Since I was skeptical of this list, I asked Sam Antar what he thought of it. If you’ve been reading us for awhile, you’re familiar with Sam. If you’re new, I’ll do a quick refresher. Sam was the CFO of Crazy Eddie’s and was one of the masterminds behind one of the biggest financial frauds of the 1980s. While you (and I) were eating cereal in front of the TV on Saturday morning, Sam and his cousin Eddie were selling electronics and home appliances to our parents for rock bottom prices, while ripping off the government and investors for untold millions of dollars. In other words, the guy is a crook and knew/knows lots of crooks and knows their hopes (read: money), their dreams (read: money) all that crap (read: more money) and what they’ll do to get them. With that, Sam told me what he thought of KPMG’s analysis:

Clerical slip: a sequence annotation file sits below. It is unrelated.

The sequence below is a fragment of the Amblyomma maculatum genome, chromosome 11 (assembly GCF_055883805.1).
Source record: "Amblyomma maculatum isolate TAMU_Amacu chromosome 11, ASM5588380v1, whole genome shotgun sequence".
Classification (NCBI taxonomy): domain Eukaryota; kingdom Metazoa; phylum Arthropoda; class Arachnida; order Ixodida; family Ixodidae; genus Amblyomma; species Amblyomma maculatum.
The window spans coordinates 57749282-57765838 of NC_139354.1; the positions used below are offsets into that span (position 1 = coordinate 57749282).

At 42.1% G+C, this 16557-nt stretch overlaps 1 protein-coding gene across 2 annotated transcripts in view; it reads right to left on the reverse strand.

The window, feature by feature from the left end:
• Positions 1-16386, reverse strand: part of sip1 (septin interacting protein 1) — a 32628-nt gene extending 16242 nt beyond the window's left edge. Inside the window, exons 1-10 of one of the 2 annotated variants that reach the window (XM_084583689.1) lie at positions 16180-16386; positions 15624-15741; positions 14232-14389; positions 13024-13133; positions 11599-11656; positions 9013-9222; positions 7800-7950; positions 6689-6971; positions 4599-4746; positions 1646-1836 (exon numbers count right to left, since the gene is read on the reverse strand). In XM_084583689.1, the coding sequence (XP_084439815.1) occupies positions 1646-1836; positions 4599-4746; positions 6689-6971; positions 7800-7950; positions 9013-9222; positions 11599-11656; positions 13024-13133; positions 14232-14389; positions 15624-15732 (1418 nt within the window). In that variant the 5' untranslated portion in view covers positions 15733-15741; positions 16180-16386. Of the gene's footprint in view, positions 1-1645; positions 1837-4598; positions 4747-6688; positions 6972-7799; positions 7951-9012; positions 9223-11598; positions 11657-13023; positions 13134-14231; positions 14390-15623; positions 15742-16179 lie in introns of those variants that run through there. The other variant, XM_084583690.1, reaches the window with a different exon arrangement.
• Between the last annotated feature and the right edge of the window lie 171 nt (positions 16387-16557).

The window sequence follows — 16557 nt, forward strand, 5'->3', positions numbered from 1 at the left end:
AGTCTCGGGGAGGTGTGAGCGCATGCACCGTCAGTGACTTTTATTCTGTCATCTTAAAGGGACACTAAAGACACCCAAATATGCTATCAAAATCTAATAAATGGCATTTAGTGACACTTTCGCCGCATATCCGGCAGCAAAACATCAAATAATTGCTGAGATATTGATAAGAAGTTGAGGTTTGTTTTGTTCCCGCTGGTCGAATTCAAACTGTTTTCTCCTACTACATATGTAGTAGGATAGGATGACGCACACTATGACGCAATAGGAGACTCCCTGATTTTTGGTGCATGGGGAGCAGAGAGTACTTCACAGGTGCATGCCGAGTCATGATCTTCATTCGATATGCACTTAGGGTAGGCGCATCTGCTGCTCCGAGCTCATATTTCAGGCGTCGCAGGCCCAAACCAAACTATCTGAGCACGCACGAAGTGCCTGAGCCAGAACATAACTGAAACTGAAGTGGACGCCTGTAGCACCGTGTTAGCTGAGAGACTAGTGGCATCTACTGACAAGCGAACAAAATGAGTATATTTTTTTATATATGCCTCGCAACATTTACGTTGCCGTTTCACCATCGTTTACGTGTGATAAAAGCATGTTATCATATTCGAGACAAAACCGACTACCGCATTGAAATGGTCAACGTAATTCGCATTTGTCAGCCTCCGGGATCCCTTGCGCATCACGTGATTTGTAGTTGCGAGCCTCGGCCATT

I was both a friendly and likable crook who treated my enablers real well as I took advantage of them. I treated my victims even better than my enablers, as I emptied their pockets. Old saying, “You can steal more with a smile, than a gun.” KPMG knows nothing about the character traits of criminals. They couldn’t even catch me as Crazy Eddie’s auditors. They trusted me!
So maybe – JUST MAYBE – you should also be wary of the client or co-worker that you really like because he/she takes you to lunch every day, gets you laid, takes you for rides in a fancy car or invites you to coke-fueled weekend ragers with seemingly no strings attached. Plus any client that has a viral marketing campaign should get an extra look: